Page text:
Fogg distinguishes between the two types of habits like this[6]. The ‘good’ habits, like swimming laps every morning, or skipping the cookie butter at Trader Joes[7], Fogg calls ‘uphill habits.’ These habits, like Arnold’s TM, are hard to maintain, but easy to stop. On the other hand, habitual handfuls of popcorn at the movies, and repeatedly watching Jim Carey YouTube clips[8],  Fogg calls ‘downhill habits.’ These are the ones that are easily picked up, seemingly impossible to drop.

But while Fogg acknowledges this difference, he doesn’t offer much more. Are both Uphill and Downhill Habits the same thing? Does motivation matter more when you’re running Uphill?  And what are the implications for the ‘persistence’ of habit?

To investigate this theory, let us contemplate the last 18 months. I’m referring, of course, to everyone’s favorite virus— COVID-19.

(2) Why Your Habits Got COVID (And How To Stop Biting Your Nails)

ONE OF THE MOST FASCINATING ASPECTS of 2020, was how many rock-solid habits so easily crumbled.

Long-time exercisers, unable to go to gyms or group classes, stopped exercising[9]. Everyday writers, separated from their coffee shops and matcha lattes, stopped writing. Celebrities who had remained sober for decades, relapsed. These ‘automated’ behaviors, you’ll recall, were meant to be immune to outside forces.

Notice, the above habits are all ‘Uphill’— hard to pick up, easy to drop. But the same happened with the Downhillers.

For me, the most surprising Downhill habit that COVID infected was the particularly gross habit I’ve had the pleasure of having my entire life— nail-biting. An oddly large amount of people dropped their lifelong, nail-biting habit during COVID. Writer Shane Parrish and my hair dresser[10], are two random examples. Despite the fact that they didn’t desire to bite their nails at any point in their lives, they did anyway. Why? Because it was a habit, and habits, we are told, do not succumb to desire— they are subconscious.

But during COVID, something changed. Perhaps fearing that everything they touched was virus-packed (and therefore potentially deadly), they stopped placing their virusy fingers in their mouths. They felt the same old urges— the habitual impulses— to start nervously chowing down, but they seemed to override them. Note that in the habit universe, this act— consciously dropping a Downhill habit—is otherworldly.

Is it possible, then, that for a motivation compelling enough— such as getting infected with a deadly disease— people will change apparently ‘automatic’ behaviors? That even a lifelong bad habit can be neutralized? Not only is it possible. But it has been raised by several habit experts— these from across the pond.

Benjamin Gardner, a leading researcher out of London, has proposed this exact, counter-culture explanation in recent papers.[11] In fact, Dr. Gardner has challenged the entire scope of habit theory and its—according to Gardner’s analysis— slim evidence.

“Fundamental theoretical predictions that, in unchanging contexts, habits will remain stable over time, consistently prompt behavior, and override conscious deliberative tendencies, have not been adequately tested,” Dr. Gardner wrote in a 2015 review of the existing evidence. “Little empirical attention has been paid to the sustainability of habit over time.” [Emphasis mine].

In other words, the idea that habits are the key to longevity is not only highly theoretical, but wholly questionable.

Back to COVID.

The silver lining in all of this is the other side of the coin. Even more interesting than those suddenly fickle, ex-habiters, were the people who, despite the extreme change in context, goal, or motivation, maintained their exercise, gratitude journals, and doing the dishes. Even if the shock of the first weeks of quarantine were enough to rattle their habits, these committed few, resolved to, ditch their pajama pants and once again, reinstate their ‘better selves.’ They got back to work.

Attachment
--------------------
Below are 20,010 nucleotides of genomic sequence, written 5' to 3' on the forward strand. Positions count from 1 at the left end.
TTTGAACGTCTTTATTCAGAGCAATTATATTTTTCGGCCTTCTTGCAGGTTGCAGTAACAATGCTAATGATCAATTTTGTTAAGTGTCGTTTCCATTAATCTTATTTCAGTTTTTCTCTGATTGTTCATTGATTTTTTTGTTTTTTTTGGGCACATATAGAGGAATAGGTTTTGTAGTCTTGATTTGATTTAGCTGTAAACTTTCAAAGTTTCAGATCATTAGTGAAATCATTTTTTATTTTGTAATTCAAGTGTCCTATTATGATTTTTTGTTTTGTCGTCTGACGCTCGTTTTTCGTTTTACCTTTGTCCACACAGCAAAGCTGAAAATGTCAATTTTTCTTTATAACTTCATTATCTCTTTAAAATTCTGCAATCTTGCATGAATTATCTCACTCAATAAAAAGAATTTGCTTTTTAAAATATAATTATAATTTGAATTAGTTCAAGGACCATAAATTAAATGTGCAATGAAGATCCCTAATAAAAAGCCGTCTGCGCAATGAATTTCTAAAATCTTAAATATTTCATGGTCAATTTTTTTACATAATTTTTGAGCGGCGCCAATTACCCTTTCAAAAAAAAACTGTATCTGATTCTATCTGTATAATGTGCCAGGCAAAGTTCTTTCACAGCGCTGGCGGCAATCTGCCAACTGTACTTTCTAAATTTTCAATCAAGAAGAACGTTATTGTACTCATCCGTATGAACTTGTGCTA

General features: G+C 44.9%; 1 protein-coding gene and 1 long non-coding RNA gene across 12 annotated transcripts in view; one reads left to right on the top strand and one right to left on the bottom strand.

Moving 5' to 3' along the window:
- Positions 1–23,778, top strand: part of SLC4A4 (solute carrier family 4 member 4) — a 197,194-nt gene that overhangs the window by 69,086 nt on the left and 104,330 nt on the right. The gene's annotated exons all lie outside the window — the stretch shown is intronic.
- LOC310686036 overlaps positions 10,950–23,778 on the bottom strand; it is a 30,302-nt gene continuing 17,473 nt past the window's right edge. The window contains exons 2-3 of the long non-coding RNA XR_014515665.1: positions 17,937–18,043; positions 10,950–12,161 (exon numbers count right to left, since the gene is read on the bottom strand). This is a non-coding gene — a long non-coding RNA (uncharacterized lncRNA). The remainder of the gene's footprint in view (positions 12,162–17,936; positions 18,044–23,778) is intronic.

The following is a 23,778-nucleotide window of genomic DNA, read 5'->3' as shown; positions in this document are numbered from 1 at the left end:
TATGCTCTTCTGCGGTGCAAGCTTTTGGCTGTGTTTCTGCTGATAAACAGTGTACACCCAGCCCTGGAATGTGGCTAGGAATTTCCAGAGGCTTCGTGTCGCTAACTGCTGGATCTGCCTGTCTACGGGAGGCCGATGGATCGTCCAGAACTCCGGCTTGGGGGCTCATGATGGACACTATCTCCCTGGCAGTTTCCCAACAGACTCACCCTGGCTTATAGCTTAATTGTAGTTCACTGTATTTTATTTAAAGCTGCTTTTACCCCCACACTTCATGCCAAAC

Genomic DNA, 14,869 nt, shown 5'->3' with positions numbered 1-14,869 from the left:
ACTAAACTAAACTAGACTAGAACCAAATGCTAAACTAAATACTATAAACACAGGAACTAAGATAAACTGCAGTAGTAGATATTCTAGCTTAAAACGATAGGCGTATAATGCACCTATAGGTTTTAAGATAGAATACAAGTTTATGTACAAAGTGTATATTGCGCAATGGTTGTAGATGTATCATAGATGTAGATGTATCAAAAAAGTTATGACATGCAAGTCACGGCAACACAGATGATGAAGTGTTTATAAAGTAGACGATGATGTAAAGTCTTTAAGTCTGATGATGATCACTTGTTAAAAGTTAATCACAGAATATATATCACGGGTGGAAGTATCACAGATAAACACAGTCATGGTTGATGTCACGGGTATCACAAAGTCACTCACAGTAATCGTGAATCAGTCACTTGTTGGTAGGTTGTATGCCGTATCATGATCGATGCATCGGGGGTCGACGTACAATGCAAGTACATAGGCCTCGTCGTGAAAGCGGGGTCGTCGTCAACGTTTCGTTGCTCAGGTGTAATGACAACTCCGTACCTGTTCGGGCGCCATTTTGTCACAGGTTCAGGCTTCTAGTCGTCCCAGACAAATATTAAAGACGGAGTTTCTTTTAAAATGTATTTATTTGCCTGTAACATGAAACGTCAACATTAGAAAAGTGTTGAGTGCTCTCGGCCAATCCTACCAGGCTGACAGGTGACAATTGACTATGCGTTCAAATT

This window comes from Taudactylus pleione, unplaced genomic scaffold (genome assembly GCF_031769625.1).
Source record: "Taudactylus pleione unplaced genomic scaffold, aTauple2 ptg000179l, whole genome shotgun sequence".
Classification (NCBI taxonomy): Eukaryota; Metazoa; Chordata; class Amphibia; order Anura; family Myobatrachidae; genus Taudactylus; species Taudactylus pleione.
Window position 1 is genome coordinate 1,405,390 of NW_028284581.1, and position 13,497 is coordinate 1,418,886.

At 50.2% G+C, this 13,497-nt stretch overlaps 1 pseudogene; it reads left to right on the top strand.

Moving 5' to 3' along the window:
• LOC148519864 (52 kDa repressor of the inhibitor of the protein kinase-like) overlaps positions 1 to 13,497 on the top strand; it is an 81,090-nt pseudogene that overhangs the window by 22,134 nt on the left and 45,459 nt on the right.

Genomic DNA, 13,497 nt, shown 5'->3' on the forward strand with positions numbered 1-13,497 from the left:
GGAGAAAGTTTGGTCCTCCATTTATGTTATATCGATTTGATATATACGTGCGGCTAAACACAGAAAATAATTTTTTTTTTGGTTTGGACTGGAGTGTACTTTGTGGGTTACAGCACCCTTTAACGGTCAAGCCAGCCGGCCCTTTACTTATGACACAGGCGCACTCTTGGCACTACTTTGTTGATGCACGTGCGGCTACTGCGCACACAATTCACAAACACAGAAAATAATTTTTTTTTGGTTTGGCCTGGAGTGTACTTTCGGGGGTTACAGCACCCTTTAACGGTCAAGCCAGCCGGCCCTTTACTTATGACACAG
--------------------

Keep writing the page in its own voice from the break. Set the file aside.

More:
But how did they do this? Was there something different about the people who adapted? Do they have better DNA? Did they have stronger habits to begin with? Or was there something else going on?

If you posed that line of questioning to a particular, Pulitzer-prize winning journalist, he’d probably say the latter.

(3) Duhigg’s Third Conclusion: The Limit of Habit

For the last decade, you couldn’t walk into a book store, a self-help seminar, or look at the best-seller list without being bombarded by habit.

Search Amazon for ‘habit’ and thousands of results pop up. We have Tiny Habits, Mini Habits, and Atomic Habits. There’s the habit everything. The Coaching Habit, Success Habits, Million Dollar Habits, even Magical Habits. And, for those looking for a little more edge with their routines— Badass Habits.

If you’re looking for someone to blame, there’s probably no single person more responsible for this habit mania than Charles Duhigg, and his mega-bestseller, The Power of Habit.

In 2004, while on assignment Baghdad for the New York Times, Charles Duhigg, found something surprising. He observed that military commanders, rather than teaching complex behaviors to cadets, would focus as much as possible on teaching a collection of small habits—  simple actions that, through repetition, become automatic. And that all of these simple habits eventually produced an army capable of full-scale war. Duhigg was fascinated.

For the next 4 years, Duhigg researched everything he could about habit— he interviewed some of the top behavioral scientists in the world and poured over the research. He also talked to some of the top practitioners of habit, from the NFL to Alcoholics Anonymous. The product of this research was Duhigg’s book, The Power of Habit.

The Power of Habit offers three distinct conclusions about habits. The first two conclusions have been at the heart of the habit craze. Everyone seems to cite them, praise them, live by them. What’s odd, however, is that most people ignored the third conclusion.

Which is a shame, because it’s the most important point that Duhigg had to offer.


THE FIRST OF Duhigg’s  conclusions can be a little unsettling: half of our lives are run, not by conscious, deliberate choice, but by a collection of unconscious behaviors called habits.  That many of the activities we perform (brushing our teeth, tying shoes, showering), we do not do by choice, but by conditioned responses to a specific sets of circumstances—a process known to researchers as “the habit loop” (explained below).